2. It helps government agencies to develop strategies to prevent future disasters related to water resources. Pipeline survey is a cost-efficient and easy method that can be used for many civil engineering projects.
  3. A pipeline survey can be used as an emergency response tool.
  4. It is important to find out information about damages and relief of damage in water/wastewater pipelines, roads and bridges during emergency events because it can save lives.
  5. Pipeline survey is useful for public safety because it gives engineers and planners good understanding about the water system during flood runoff, snowmelt, earthquake or other reasons that cause damages.
  6. It is the most cost-effective means of obtaining accurate data concerning underground facilities.
  7. We can identify and inventory water/wastewater pipeline materials with minimal effort.
  8. Pipeline survey is considered as an effective method of planning and controlling water works in certain areas and in protecting the infrastructure.
  9. Pipelines can be damaged by natural disasters such as hurricanes, tornadoes, floods, earthquakes or any other disaster. It is very important to know if the damage has been done by a natural disaster or not.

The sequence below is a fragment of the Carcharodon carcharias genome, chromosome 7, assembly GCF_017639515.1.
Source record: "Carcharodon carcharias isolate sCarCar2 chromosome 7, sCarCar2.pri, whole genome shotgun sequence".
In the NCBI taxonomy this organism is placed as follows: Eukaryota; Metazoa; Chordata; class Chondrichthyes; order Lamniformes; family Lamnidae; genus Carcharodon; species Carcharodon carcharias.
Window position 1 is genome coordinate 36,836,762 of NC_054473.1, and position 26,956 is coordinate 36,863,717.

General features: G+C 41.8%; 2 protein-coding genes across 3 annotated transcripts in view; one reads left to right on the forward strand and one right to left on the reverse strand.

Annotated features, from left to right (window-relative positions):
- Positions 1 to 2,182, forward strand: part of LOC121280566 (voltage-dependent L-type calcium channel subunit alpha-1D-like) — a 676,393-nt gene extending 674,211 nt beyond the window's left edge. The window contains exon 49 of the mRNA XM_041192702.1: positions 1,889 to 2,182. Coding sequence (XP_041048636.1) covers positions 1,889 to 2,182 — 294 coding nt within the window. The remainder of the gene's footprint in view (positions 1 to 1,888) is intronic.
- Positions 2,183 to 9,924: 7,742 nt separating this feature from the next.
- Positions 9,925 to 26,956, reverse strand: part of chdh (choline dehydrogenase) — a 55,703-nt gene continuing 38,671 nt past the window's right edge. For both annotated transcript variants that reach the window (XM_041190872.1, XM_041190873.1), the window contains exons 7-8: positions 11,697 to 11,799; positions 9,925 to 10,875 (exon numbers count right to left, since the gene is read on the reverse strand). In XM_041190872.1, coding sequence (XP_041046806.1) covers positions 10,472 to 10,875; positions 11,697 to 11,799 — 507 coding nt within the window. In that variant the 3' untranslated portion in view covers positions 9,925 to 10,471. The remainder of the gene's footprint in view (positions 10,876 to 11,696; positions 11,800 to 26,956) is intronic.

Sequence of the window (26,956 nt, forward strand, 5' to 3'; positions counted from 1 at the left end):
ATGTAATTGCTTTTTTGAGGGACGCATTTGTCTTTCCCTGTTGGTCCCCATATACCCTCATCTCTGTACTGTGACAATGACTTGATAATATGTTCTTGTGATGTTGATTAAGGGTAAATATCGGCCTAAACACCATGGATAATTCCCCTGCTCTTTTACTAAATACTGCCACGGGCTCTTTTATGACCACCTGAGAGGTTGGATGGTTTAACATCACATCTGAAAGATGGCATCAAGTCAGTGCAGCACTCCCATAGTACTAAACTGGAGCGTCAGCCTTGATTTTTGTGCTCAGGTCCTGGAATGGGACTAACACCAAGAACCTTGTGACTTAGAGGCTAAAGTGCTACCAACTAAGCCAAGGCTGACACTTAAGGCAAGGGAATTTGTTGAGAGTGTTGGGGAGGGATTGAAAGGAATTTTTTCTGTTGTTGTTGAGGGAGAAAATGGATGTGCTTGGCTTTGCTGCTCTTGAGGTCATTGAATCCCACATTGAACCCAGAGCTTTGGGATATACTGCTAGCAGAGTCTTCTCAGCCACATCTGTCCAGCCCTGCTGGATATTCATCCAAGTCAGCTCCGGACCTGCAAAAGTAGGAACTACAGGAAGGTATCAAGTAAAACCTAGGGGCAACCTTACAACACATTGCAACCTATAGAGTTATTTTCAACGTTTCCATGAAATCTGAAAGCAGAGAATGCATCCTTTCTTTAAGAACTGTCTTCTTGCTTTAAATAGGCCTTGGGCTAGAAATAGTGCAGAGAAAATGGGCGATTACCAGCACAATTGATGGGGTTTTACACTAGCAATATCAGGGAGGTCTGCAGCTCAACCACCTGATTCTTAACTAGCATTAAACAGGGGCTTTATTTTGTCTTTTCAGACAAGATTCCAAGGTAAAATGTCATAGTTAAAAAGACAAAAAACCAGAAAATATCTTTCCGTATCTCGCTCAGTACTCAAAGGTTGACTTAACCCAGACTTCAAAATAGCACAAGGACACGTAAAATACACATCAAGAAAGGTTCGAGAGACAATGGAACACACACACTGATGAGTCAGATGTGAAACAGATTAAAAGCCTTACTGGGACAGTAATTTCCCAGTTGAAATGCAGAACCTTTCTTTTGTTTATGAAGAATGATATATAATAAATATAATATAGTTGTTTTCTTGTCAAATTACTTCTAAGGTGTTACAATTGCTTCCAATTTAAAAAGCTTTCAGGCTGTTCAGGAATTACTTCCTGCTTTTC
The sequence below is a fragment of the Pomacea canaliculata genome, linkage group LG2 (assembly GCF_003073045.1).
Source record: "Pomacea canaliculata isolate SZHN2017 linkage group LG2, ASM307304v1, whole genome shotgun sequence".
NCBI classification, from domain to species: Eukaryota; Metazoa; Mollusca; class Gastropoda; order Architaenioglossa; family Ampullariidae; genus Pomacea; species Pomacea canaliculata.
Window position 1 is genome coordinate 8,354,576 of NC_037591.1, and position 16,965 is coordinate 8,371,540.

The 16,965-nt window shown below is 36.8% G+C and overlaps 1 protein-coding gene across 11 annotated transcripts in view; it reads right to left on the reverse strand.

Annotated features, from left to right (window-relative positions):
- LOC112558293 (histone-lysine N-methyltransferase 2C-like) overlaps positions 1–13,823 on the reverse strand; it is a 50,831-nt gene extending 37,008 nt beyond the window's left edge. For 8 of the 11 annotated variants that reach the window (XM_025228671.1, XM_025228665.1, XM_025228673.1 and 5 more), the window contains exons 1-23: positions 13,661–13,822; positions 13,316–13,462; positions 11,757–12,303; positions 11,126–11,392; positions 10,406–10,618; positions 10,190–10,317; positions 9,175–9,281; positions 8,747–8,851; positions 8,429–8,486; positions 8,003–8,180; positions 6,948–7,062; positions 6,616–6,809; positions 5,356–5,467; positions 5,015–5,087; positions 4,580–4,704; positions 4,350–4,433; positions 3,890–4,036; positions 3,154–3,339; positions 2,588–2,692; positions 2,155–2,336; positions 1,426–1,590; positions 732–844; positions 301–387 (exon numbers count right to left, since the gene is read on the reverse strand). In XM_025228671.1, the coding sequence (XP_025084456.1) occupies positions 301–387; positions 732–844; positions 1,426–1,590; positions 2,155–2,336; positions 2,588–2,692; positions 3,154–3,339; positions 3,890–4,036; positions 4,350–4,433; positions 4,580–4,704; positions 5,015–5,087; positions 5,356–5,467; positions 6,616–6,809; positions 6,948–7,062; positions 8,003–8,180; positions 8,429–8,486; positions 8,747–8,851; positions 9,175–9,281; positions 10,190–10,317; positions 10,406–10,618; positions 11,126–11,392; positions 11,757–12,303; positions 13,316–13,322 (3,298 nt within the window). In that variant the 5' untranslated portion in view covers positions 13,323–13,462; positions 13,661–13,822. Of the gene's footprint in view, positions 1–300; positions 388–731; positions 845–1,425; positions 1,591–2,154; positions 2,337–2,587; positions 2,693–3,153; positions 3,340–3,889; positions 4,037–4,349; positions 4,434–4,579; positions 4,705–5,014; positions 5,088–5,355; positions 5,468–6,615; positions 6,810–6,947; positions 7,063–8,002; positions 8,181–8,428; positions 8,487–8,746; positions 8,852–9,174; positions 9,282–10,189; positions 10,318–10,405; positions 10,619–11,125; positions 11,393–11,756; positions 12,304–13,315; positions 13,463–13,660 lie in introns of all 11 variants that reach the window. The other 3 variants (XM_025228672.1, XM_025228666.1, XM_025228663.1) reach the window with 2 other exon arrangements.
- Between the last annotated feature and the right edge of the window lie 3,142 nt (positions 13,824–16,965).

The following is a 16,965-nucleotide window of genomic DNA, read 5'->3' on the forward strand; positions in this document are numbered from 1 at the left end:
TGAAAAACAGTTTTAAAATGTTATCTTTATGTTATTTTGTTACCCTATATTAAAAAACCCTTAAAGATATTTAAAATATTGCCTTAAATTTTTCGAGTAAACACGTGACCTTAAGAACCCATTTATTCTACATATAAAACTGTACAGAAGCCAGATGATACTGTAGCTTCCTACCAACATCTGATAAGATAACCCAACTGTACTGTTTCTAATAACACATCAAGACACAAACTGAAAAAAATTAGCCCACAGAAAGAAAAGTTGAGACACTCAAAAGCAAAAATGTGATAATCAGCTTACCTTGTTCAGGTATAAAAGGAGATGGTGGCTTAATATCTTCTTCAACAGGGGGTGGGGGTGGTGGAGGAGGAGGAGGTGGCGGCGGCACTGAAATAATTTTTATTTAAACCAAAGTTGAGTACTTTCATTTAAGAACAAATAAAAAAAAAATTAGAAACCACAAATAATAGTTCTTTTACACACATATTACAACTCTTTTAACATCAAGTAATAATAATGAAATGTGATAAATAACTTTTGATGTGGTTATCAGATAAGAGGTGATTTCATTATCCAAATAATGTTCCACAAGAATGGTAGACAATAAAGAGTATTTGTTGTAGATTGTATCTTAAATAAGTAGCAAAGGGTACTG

10. Today, we can find out much important information about underground materials by using Pipeline Survey.

Pipeline Survey Equipment

The main Instruments used in Pipeline Survey are:

Data probes

Data probes, commonly known as cable testers, are commonly used to locate buried pipes. They are typically driven into the ground 20-50 cm, sometimes as deep as 1 m. Data probes have a cable that is connected to a control unit.

The control unit then sends signals to a transmitter that transmits the signals to an antenna mounted on a fixed location device.

A receiver that detects the transmitted signals at some distance from the antenna is attached to another control unit and the two units establish a two-way link between them via radio transmission line.

Trial wire dispensers

Trial wire dispensers are basically the same as wire dispensers but they are engineered to be used to locate underground pipelines. They are constructed with a pistol grip control box and an LCD display screen.